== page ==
Legal Hurdle Cleared – The Affordable Care Act will Survive

Legal Hurdle Cleared – The Affordable Care Act will Survive

On June 25, 2015 the Supreme Court of the United States cleared the Affordable Care Act (ACA) of the last viable legal challenge to undermine the entire law. The issue decided by the Court was the availability of premium tax credits in States who relied on the Federal government to create their Exchanges. The Court ruled the availability of premium tax credits is not dependent on whether a State set up its own Exchange or the Federal government set up the State’s Exchange. This article is intended to briefly discuss some of the Court’s analysis and reasoning. However, and more importantly, the article also discusses what the decision means for businesses.

The Court’s reasoning revolved around three key dependent pillars of the ACA: (1) the guaranteed issue and community rating requirements; (2) the individual mandate; and (3) the premium tax credits available to individuals. The Court was very cognizant of all three pillars needing to be maintained in both Federal and State Exchanges to preserve the ACA. In a bit of a surprise, the Court did not rely on the Chevron legal analysis because it viewed this as an “extraordinary case” with “deep ‘economic and political significance…’” Instead, the Court stated it would decide the case after assessing the ACA’s words “in their context and with a view to their place in the overall statutory scheme.”

Using this standard the court concluded the ACA would inevitably fail if the premium tax credits were limited to the 16 States (plus the District of Columbia) who established their own Exchange. The Court pointed to the failed attempts of several States attempting to solve the health care participation crisis in the 1990s because of the absence of all three pillars of the ACA. The Court also pointed to the Massachusetts health reform, which has the same three pillars as the ACA, and the success Massachusetts has had in reducing the number of uninsured individuals.

The Court divided the ACA’s words at issue “…an Exchange established by the State under §1311” into three requirements and analyzed each separately: (1) “an Exchange”; (2) “established by the State”; and (3) “under §1311”. The Court uses judicial interpretation gymnastics to explain how each of these three parts and the whole phrase “…an Exchange established by the State under §1311” is properly viewed as ambiguous.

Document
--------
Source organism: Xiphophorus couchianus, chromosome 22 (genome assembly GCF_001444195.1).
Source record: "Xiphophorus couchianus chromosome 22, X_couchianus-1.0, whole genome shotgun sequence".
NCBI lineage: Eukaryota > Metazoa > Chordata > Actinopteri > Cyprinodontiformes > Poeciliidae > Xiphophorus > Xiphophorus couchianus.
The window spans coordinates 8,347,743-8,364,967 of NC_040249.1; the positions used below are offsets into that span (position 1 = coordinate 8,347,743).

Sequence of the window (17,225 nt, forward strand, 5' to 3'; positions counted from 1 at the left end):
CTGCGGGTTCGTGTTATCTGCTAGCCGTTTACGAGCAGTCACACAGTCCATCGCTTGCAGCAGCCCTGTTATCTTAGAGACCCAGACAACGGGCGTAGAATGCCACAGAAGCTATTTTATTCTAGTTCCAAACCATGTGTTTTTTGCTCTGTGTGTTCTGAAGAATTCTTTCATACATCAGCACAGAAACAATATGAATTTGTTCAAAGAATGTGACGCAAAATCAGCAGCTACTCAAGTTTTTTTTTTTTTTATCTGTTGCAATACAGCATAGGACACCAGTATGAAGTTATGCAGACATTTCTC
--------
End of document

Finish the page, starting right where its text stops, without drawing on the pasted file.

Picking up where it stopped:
As a result of the phrase being deemed ambiguous the Court viewed “…an Exchange established by the State under §1311” in the context of the entire ACA. The Court reasoned without all three pillars working together healthy individuals would leave the market place creating an adverse selection problem. For those reasons the Court decided individuals in States where the Exchange is established by the Federal government are still entitled to premium tax credits.

From an employer’s perspective the most important aspect of the case is simple. The Affordable Care Act is going to survive. Therefore, proper planning must begin immediately if it has not already begun to take place. Every employer needs to realize the billions of dollars of subsidies the Court upheld are being funded through the penalties assessed against employers. There will be no corrections procedures for the unwary.

Moving into 2016 there are several large issues that employers need to grasp. First, any employer with 50 or more full-time employees (including equivalent employees) will need to comply with the law in 2016. The transition relief that largely limited the Play or Pay Mandate to employers with 100 or more full-time employees (including equivalent employees) concludes at the end of 2015. Second, at the beginning of 2016 employers will have Form 1094 and 1095 reporting obligations. These forms and accompanying instructions have been released in draft forms several times and appear to be nearing their finalized versions. Employers need to be aware of the data that is required for the reporting on these forms. Finally, in 2016 no employer will be able to rely solely on the MV Calculator to demonstrate that a non-hospital/non-physician services plan provides minimum value. Consequently, some employers will have to reassess the plan(s) they are offering their workforce.

With the last legitimate legal threat decided, employers need to begin taking ACA compliance more seriously. The law has been so politicized since its inception and the media has only thrown gasoline on this toxic fire. For employers the only thing that matters is it’s the law and it could cause huge financial hardship to an employer’s financial well-being if not properly handled.

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